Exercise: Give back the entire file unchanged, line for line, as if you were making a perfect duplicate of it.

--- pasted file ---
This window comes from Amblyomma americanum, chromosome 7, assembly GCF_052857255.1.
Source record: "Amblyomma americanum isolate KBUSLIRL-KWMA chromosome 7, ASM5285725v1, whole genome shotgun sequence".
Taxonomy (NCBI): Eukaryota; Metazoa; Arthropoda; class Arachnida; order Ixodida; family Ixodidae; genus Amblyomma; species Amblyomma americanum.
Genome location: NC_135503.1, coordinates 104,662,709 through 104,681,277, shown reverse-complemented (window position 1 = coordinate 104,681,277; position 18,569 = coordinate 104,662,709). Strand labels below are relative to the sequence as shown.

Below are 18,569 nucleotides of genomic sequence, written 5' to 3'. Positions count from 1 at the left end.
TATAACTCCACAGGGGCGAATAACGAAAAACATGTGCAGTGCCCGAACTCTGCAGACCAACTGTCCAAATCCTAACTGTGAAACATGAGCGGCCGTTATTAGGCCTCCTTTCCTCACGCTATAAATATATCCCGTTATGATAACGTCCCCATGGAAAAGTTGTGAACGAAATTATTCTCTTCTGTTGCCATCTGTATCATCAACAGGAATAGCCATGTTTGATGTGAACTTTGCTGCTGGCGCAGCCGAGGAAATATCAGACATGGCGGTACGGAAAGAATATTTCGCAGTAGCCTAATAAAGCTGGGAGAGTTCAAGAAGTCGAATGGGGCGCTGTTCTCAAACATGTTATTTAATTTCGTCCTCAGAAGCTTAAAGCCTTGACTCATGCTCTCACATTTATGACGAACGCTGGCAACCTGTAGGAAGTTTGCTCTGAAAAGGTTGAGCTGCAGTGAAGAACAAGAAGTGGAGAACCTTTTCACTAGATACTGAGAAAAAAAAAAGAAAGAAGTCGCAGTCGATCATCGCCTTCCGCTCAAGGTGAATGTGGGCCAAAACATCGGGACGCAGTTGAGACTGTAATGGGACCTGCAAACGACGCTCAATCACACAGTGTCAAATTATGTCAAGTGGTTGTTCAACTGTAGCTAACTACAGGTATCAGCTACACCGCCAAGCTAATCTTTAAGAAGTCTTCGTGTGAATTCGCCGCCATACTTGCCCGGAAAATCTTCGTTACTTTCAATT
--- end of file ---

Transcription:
This window comes from Amblyomma americanum, chromosome 7, assembly GCF_052857255.1.
Source record: "Amblyomma americanum isolate KBUSLIRL-KWMA chromosome 7, ASM5285725v1, whole genome shotgun sequence".
Taxonomy (NCBI): Eukaryota; Metazoa; Arthropoda; class Arachnida; order Ixodida; family Ixodidae; genus Amblyomma; species Amblyomma americanum.
Genome location: NC_135503.1, coordinates 104,662,709 through 104,681,277, shown reverse-complemented (window position 1 = coordinate 104,681,277; position 18,569 = coordinate 104,662,709). Strand labels below are relative to the sequence as shown.

Below are 18,569 nucleotides of genomic sequence, written 5' to 3'. Positions count from 1 at the left end.
TATAACTCCACAGGGGCGAATAACGAAAAACATGTGCAGTGCCCGAACTCTGCAGACCAACTGTCCAAATCCTAACTGTGAAACATGAGCGGCCGTTATTAGGCCTCCTTTCCTCACGCTATAAATATATCCCGTTATGATAACGTCCCCATGGAAAAGTTGTGAACGAAATTATTCTCTTCTGTTGCCATCTGTATCATCAACAGGAATAGCCATGTTTGATGTGAACTTTGCTGCTGGCGCAGCCGAGGAAATATCAGACATGGCGGTACGGAAAGAATATTTCGCAGTAGCCTAATAAAGCTGGGAGAGTTCAAGAAGTCGAATGGGGCGCTGTTCTCAAACATGTTATTTAATTTCGTCCTCAGAAGCTTAAAGCCTTGACTCATGCTCTCACATTTATGACGAACGCTGGCAACCTGTAGGAAGTTTGCTCTGAAAAGGTTGAGCTGCAGTGAAGAACAAGAAGTGGAGAACCTTTTCACTAGATACTGAGAAAAAAAAAAGAAAGAAGTCGCAGTCGATCATCGCCTTCCGCTCAAGGTGAATGTGGGCCAAAACATCGGGACGCAGTTGAGACTGTAATGGGACCTGCAAACGACGCTCAATCACACAGTGTCAAATTATGTCAAGTGGTTGTTCAACTGTAGCTAACTACAGGTATCAGCTACACCGCCAAGCTAATCTTTAAGAAGTCTTCGTGTGAATTCGCCGCCATACTTGCCCGGAAAATCTTCGTTACTTTCAATT